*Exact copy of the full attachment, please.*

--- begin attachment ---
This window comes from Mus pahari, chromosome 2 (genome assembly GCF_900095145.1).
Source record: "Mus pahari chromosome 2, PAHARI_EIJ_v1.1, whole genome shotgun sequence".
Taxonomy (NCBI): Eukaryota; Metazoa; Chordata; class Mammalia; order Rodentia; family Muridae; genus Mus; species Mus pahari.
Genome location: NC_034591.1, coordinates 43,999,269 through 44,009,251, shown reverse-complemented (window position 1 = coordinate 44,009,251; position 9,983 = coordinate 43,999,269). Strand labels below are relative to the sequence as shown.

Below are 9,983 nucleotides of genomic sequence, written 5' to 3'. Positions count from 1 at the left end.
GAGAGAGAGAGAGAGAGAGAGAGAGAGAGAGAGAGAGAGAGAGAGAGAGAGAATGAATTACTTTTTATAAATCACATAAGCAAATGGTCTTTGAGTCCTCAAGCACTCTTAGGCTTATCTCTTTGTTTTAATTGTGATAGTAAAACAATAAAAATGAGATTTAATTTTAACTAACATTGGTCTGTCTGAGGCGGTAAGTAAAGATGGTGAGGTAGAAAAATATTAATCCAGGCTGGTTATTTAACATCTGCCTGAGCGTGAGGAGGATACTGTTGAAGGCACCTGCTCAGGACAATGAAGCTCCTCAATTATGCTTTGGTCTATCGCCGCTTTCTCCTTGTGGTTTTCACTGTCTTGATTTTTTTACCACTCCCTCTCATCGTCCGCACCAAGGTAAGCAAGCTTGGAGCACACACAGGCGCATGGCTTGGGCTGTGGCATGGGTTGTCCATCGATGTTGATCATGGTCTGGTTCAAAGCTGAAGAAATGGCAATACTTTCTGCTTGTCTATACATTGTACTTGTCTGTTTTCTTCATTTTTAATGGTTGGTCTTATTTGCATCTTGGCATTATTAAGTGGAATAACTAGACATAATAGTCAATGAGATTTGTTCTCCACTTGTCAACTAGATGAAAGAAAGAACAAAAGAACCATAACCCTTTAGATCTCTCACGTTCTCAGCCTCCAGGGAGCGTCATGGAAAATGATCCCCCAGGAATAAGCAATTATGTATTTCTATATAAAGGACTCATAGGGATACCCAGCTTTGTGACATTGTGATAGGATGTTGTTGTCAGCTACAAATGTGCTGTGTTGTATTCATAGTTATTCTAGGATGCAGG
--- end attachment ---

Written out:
This window comes from Mus pahari, chromosome 2 (genome assembly GCF_900095145.1).
Source record: "Mus pahari chromosome 2, PAHARI_EIJ_v1.1, whole genome shotgun sequence".
Taxonomy (NCBI): Eukaryota; Metazoa; Chordata; class Mammalia; order Rodentia; family Muridae; genus Mus; species Mus pahari.
Genome location: NC_034591.1, coordinates 43,999,269 through 44,009,251, shown reverse-complemented (window position 1 = coordinate 44,009,251; position 9,983 = coordinate 43,999,269). Strand labels below are relative to the sequence as shown.

Below are 9,983 nucleotides of genomic sequence, written 5' to 3'. Positions count from 1 at the left end.
GAGAGAGAGAGAGAGAGAGAGAGAGAGAGAGAGAGAGAGAGAGAGAGAGAGAATGAATTACTTTTTATAAATCACATAAGCAAATGGTCTTTGAGTCCTCAAGCACTCTTAGGCTTATCTCTTTGTTTTAATTGTGATAGTAAAACAATAAAAATGAGATTTAATTTTAACTAACATTGGTCTGTCTGAGGCGGTAAGTAAAGATGGTGAGGTAGAAAAATATTAATCCAGGCTGGTTATTTAACATCTGCCTGAGCGTGAGGAGGATACTGTTGAAGGCACCTGCTCAGGACAATGAAGCTCCTCAATTATGCTTTGGTCTATCGCCGCTTTCTCCTTGTGGTTTTCACTGTCTTGATTTTTTTACCACTCCCTCTCATCGTCCGCACCAAGGTAAGCAAGCTTGGAGCACACACAGGCGCATGGCTTGGGCTGTGGCATGGGTTGTCCATCGATGTTGATCATGGTCTGGTTCAAAGCTGAAGAAATGGCAATACTTTCTGCTTGTCTATACATTGTACTTGTCTGTTTTCTTCATTTTTAATGGTTGGTCTTATTTGCATCTTGGCATTATTAAGTGGAATAACTAGACATAATAGTCAATGAGATTTGTTCTCCACTTGTCAACTAGATGAAAGAAAGAACAAAAGAACCATAACCCTTTAGATCTCTCACGTTCTCAGCCTCCAGGGAGCGTCATGGAAAATGATCCCCCAGGAATAAGCAATTATGTATTTCTATATAAAGGACTCATAGGGATACCCAGCTTTGTGACATTGTGATAGGATGTTGTTGTCAGCTACAAATGTGCTGTGTTGTATTCATAGTTATTCTAGGATGCAGG